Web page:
Active communist sympathizers, Kahlo and Rivera befriended Leon Trotsky as he sought political sanctuary from Joseph Stalin's regime in the Soviet Union. Initially, Trotsky lived with Rivera and then at Kahlo's home, where they reportedly had an affair.[2] Trotsky and his wife then moved to another house in Coyoacán where, later, he was assassinated.

A few days before Frida Kahlo died on July 13, 1954, she wrote in her diary: "I hope the exit is joyful - and I hope never to return - Frida".[2] The official cause of death was given as a pulmonary embolism, although some suspected that she died from an overdose that may or may not have been accidental.[2] An autopsy was never performed. She had been very ill throughout the previous year and her right leg had been amputated at the knee, owing to gangrene. She also had a bout of bronchopneumonia near that time, which had left her quite frail.[2]

Later, in his autobiography, Diego Rivera wrote that the day Kahlo died was the most tragic day of his life, adding that, too late, he had realized that the most wonderful part of his life had been his love for her.[2]

A pre-Columbian urn holding her ashes is on display in her former home, La Casa Azul (The Blue House), in Coyoacán. Today it is a museum housing a number of her works of art and numerous relics from her personal life.[2]


[edit] Later recognition
Kahlo's work was not widely recognized until decades after her death. Often she was popularly remembered only as Diego Rivera's wife. It was not until the early 1980s, when the artistic movement in Mexico known as Neomexicanismo began, that she became very prominent.[10] This movement recognized the values of contemporary Mexican culture; it was the moment when artists such as Kahlo, Abraham Angel, Angel Zárraga, and others became household names and Helguera's classical calendar paintings achieved fame.[10] During the same decade several other factors helped to establish her success. The movie Frida, naturaleza viva (1983), directed by Paul Leduc with Ofelia Medina as Frida and painter Juan José Gurrola as Diego, was a huge success. For the rest of her life, Medina has remained in a sort of perpetual Frida role.[11] Also during the same time Hayden Herrera published a determinant and influential biography: Frida: The Biography of Frida Kahlo, which became a worldwide bestseller.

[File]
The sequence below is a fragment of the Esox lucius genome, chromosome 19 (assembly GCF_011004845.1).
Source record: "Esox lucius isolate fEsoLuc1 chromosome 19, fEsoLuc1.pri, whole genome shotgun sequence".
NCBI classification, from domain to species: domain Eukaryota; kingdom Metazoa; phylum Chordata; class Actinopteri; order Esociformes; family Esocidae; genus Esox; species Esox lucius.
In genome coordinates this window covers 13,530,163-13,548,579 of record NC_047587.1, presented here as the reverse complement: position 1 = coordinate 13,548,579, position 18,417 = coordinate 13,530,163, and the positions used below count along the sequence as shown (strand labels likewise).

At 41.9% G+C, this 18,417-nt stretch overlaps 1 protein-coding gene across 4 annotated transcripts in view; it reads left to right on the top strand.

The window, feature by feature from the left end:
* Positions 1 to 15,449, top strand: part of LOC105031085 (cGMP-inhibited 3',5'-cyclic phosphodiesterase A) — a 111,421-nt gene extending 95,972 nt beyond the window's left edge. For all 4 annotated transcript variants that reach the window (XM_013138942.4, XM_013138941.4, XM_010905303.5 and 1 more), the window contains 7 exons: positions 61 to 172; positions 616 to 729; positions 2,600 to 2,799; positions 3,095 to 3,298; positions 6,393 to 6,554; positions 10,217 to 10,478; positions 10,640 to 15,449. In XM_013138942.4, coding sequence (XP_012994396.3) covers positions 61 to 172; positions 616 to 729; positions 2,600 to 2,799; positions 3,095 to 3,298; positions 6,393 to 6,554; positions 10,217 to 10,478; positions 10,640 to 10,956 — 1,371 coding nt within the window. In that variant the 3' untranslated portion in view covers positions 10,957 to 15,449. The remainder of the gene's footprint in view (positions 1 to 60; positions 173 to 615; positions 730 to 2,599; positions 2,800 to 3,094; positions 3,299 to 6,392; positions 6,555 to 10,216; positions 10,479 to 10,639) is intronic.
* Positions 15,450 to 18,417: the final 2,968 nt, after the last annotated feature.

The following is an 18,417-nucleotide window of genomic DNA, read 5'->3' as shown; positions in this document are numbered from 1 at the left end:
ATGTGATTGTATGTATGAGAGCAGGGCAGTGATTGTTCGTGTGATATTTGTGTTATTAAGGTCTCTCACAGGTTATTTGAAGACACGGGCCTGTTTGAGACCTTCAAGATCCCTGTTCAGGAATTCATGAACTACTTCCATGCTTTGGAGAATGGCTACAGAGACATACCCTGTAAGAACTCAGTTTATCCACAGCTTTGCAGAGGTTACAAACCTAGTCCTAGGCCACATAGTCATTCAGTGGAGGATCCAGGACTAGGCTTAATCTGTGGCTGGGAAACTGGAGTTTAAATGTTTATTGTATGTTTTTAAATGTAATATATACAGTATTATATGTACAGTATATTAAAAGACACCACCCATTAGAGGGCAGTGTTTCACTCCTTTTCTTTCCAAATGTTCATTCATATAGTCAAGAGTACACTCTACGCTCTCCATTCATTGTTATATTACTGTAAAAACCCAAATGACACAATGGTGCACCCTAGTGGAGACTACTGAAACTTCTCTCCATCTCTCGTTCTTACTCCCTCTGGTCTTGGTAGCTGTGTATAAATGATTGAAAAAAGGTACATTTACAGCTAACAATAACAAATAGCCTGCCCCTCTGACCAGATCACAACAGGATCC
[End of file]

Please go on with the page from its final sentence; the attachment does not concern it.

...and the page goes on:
Raquel Tibol, a Mexican artist and personal friend of Frida, wrote Frida Kahlo: una vida abierta. Other works about her include a biography by Mexican art critic and psychoanalist Teresa del Conde and texts by other Mexican critics and theorists such as Jorge Alberto Manrique.[10]

On June 21, 2001, she became the first Hispanic woman to be honored with a U.S. postage stamp.[12]

In 2002 the American biographical film, Frida, directed by Julie Taymor, in which Salma Hayek portrayed the artist, was released.[13] It grossed US$58 million worldwide.[13]

In 2006, Kahlo's 1943 painting Roots set a US$5.6 million auction record for a Latin American work.[14]




These photos are of courtey of
Gigi Bio
http://www.gigibio.com
http://www.flickr.com/6161810
http://www.myspace.com/Gg8x10
http://www.styleportfolios.com/GigiBio
http://www.theBellesAndWhistles.etsy.com
http://www.linkedin.com/in/gigibio


Alex Bershaw:
http://www.redbubble.com/people/nine6sevenfour
http://www.flickr.com/photos/nine6sevenfour
http://www.linkedin.com/in/abershaw
http://www.jpgmag.com/people/nine6sevenfour

1 comment:

green conscious said...

Man. You know I love you. And I love Frida. I'm just now seeing these photos... Just crazy.